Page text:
Inside cool-water-filled fish tanks in southern Ohio, the laws of nature are being defied: Female yellow perch mate with other female yellow perch; male bluegills with other male bluegills. Hanping Wang, who manages The Ohio State University’s Ohio Center for Aquaculture Research and Development, has succeeded in raising faster-growing fish by artificially mating them in a not-so-typical way. The aim of the center, in Piketon, Ohio, is to spur the state’s aquaculture industry, in part, through research on two of the state’s most common fish: yellow perch and bluegills. On average, the resulting offspring reach market size six months faster than bluegills or yellow perch bred out of a standard male-female breeding. “We’re using the animals’ maximum potential to make them grow faster for human benefit,” Wang said. “We have to do it this way to meet the growing need for food, specifically protein.”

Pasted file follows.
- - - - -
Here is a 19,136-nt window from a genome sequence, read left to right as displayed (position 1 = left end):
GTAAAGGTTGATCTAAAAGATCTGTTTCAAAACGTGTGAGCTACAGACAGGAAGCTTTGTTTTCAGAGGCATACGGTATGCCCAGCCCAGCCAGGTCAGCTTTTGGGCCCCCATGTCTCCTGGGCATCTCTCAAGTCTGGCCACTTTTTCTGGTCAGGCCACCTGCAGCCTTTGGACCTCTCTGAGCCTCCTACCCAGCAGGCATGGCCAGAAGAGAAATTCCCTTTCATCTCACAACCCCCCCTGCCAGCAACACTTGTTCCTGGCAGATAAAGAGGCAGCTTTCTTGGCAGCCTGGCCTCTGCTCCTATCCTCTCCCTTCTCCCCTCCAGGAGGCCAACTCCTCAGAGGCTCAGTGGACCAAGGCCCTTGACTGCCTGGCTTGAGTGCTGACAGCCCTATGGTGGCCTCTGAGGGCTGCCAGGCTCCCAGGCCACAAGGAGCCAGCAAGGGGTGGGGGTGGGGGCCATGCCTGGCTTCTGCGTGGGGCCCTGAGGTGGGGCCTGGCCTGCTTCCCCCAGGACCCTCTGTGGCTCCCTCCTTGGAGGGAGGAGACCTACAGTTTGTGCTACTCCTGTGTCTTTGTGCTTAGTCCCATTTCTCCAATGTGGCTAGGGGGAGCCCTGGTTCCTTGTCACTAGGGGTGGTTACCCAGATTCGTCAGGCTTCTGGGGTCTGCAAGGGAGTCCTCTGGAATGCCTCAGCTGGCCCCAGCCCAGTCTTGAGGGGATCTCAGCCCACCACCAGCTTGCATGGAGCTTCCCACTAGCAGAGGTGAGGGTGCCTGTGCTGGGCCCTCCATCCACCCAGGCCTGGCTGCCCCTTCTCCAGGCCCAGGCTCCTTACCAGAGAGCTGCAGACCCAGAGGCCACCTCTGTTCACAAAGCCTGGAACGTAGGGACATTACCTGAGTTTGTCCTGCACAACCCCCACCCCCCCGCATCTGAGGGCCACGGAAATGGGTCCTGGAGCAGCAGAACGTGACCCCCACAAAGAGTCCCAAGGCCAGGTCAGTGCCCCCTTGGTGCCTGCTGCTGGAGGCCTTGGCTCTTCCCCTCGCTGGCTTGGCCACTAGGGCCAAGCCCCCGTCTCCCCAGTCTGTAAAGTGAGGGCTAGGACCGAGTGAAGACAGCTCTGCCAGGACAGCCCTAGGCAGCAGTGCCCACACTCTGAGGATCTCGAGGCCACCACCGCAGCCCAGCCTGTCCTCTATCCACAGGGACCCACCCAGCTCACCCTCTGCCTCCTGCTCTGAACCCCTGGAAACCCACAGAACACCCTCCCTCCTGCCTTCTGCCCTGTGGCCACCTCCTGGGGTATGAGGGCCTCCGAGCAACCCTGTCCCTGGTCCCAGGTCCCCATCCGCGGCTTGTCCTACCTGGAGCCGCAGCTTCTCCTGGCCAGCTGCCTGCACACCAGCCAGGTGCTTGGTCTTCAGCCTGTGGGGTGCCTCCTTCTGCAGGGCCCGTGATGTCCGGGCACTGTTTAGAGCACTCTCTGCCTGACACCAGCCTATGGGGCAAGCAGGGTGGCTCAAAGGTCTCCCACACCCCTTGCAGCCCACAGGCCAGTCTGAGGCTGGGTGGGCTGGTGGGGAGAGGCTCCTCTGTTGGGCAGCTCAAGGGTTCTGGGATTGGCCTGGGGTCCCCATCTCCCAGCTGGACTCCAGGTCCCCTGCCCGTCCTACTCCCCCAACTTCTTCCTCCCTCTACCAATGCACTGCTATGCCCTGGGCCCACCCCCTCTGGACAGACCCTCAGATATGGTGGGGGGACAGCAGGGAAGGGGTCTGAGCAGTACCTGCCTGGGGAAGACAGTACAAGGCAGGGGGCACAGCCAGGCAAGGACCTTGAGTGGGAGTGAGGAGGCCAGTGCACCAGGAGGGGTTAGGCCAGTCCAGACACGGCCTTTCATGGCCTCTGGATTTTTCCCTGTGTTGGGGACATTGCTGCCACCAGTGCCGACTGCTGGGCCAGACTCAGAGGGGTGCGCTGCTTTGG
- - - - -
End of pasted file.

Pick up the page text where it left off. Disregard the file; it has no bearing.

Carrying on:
Critical to the selective fish breeding program is a key accomplishment of Wang’s research team: completing genome sequencing of both yellow perch and bluegills. That might not sound like a huge feat to someone outside the aquaculture world. After all, fish have far fewer genes than humans. But knowing the genetic makeup of these two species makes it possible to see how genes interact with each other and to examine the exact gene that controls economically important traits in the fish, such as growth pace and disease resistance. By changing the fishes’ genetic makeup, researchers can select for high disease resistance and larger, faster-growing fish, Wang said. “We know long-term it will have a huge impact.” ALAYNA DEMARTINI